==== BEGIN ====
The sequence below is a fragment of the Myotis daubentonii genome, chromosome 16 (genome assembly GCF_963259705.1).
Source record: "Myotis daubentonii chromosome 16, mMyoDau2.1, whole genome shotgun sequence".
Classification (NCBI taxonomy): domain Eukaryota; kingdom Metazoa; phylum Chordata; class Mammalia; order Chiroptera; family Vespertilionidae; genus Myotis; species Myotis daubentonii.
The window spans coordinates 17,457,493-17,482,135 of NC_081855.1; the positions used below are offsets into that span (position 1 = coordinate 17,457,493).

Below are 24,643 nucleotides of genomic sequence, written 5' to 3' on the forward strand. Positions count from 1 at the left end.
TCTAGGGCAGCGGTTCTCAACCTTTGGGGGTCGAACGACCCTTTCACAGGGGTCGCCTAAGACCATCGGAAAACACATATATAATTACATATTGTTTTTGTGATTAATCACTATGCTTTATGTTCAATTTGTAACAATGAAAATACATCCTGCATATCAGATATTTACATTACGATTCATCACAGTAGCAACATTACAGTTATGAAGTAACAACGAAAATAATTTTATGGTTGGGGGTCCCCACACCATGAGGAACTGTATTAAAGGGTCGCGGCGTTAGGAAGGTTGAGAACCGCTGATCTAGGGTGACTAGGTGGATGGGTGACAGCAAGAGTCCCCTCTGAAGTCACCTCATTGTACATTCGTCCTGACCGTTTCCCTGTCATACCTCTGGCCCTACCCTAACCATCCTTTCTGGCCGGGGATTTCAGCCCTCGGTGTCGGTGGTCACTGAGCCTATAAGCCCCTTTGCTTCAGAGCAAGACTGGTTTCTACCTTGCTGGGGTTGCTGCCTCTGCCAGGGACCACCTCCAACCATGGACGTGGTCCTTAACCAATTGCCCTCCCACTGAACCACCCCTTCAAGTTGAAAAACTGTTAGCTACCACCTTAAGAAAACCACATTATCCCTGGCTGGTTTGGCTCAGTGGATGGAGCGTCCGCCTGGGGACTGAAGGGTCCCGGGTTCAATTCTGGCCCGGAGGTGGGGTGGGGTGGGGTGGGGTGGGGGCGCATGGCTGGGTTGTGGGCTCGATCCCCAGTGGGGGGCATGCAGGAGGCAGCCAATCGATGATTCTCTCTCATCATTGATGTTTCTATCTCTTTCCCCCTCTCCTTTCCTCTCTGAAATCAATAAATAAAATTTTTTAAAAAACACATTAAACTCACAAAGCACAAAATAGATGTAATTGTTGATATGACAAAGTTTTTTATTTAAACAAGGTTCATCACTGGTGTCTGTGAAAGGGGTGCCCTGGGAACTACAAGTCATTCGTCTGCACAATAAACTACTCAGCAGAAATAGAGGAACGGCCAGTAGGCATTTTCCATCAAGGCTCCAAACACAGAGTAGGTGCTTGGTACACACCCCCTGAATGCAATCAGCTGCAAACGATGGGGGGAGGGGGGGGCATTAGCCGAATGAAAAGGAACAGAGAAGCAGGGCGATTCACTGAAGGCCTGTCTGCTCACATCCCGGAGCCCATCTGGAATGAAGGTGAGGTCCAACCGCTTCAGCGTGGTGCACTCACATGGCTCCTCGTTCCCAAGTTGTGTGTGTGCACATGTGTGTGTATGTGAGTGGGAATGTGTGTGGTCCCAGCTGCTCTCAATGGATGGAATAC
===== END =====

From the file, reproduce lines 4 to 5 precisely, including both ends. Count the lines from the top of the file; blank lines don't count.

The window spans coordinates 17,457,493-17,482,135 of NC_081855.1; the positions used below are offsets into that span (position 1 = coordinate 17,457,493).

Below are 24,643 nucleotides of genomic sequence, written 5' to 3' on the forward strand. Positions count from 1 at the left end.